Eleven days later, on May 31st, we did it all over again. Except that afternoon, everyone was home – no school pickups, no late highway commute from work – and I didn’t think I could feel that kind of terror again that I’d felt on May 20th, that helplessness mixed with an intensity you feel only when you’re about to take on unprecedented confrontation. I was wrong. My husband and I had Ella in the basement with the dogs, trying to keep them all entertained. While he and I watched the storm move closer and closer, it was determined that Oklahoma City’s supposed “heat dome” wasn’t going to help us one bit. This storm was just too massive. The meteorologist determined our neighborhood had approximately fifteen minutes to find shelter from the tornado if it continued on its northwesterly track, which would have put us directly in its path. I went into the basement to prepare Ella for a direct hit and placed her beneath the staircase. This way she wouldn’t be crushed by our queen bed or the refrigerator in case the first floor collapsed onto us. This is the stuff you have to think about. Or maybe it’s just the stuff I think about.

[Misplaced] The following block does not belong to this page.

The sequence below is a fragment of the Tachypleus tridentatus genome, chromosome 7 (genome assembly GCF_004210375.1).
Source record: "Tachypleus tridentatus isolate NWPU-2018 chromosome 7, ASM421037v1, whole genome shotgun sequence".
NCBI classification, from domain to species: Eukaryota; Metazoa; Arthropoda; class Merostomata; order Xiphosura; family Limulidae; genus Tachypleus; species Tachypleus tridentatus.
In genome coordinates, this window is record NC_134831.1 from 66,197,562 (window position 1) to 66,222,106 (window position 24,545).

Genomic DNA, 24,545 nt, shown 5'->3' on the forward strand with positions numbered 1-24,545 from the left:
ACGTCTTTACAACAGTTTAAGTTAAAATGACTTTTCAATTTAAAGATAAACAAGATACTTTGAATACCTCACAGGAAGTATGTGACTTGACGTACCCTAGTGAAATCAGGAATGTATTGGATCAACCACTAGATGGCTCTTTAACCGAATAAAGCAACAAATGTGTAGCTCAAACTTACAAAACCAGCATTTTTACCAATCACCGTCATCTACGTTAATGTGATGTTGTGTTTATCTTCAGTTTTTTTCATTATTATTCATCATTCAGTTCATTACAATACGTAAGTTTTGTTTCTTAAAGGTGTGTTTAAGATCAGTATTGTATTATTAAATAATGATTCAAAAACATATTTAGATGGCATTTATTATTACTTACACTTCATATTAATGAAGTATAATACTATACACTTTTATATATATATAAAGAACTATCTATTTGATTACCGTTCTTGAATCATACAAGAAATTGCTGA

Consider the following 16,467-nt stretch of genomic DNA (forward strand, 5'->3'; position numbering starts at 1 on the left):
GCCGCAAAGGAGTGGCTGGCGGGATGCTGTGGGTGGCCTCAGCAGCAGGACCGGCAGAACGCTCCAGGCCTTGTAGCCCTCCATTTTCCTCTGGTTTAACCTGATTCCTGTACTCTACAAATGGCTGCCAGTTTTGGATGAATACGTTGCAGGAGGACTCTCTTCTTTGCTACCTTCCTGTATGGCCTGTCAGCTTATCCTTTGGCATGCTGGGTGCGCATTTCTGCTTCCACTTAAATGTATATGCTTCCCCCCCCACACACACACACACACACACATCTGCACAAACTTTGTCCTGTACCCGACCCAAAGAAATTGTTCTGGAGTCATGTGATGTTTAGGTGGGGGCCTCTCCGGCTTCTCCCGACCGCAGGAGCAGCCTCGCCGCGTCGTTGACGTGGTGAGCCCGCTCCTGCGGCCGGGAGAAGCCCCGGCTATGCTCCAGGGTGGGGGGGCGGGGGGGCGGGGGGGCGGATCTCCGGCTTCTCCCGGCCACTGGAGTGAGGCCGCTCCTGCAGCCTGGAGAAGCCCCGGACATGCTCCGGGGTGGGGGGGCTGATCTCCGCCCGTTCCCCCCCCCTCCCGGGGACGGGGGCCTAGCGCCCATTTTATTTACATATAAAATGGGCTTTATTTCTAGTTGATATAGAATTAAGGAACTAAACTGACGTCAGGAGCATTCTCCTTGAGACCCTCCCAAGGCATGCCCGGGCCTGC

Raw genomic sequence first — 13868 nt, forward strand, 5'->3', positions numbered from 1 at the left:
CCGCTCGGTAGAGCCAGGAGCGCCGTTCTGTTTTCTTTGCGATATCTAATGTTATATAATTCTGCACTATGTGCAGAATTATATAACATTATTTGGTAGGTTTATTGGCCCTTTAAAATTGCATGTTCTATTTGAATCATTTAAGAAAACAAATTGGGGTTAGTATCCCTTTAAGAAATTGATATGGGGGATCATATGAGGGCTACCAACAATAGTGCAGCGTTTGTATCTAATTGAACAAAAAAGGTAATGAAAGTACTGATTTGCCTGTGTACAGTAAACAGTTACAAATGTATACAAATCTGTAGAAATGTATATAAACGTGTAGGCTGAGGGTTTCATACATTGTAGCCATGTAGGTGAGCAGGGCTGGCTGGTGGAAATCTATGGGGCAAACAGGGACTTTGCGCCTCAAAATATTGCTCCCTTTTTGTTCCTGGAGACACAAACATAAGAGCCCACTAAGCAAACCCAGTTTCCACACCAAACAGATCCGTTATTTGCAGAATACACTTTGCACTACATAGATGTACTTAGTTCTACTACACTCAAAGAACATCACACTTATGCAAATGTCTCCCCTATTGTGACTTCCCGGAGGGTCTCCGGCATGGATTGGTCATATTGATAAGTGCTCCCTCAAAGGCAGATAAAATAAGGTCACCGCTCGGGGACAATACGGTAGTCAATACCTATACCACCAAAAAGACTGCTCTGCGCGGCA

A few minutes later my husband, in the first and only time I can recall him being shaken, called down that the tornado had miraculously lifted. It killed eight people, including three veteran stormchasers, a new mother, and her baby. There were multiple vortices inside the tornado, winds gauged to be 295 mph, and its size, over 2.5 miles wide, makes it the largest twister ever recorded. Not surprisingly, it was designated an EF5. If this tornado had actually reached any further east of Banner Road, where it died out, there’s no telling how many more people would have been killed.

Here in the outskirts of Cleveland I have yet to worry about a tornado. There was a twister that came through our small town a few years ago, an EF1 that blew the roof off the local Giant Eagle grocery store. The liquor store off the main drag lost its roof recently, too, but that was due to straight line winds. Our house is surrounded by so many trees that it’s not unusual to wake up the night after a windstorm to find branches and limbs, and sometimes entire trees, down. I don’t worry about tornadoes anymore. At least not the way I used to.

Here I deal with rain, mostly, and freak snowstorms in April.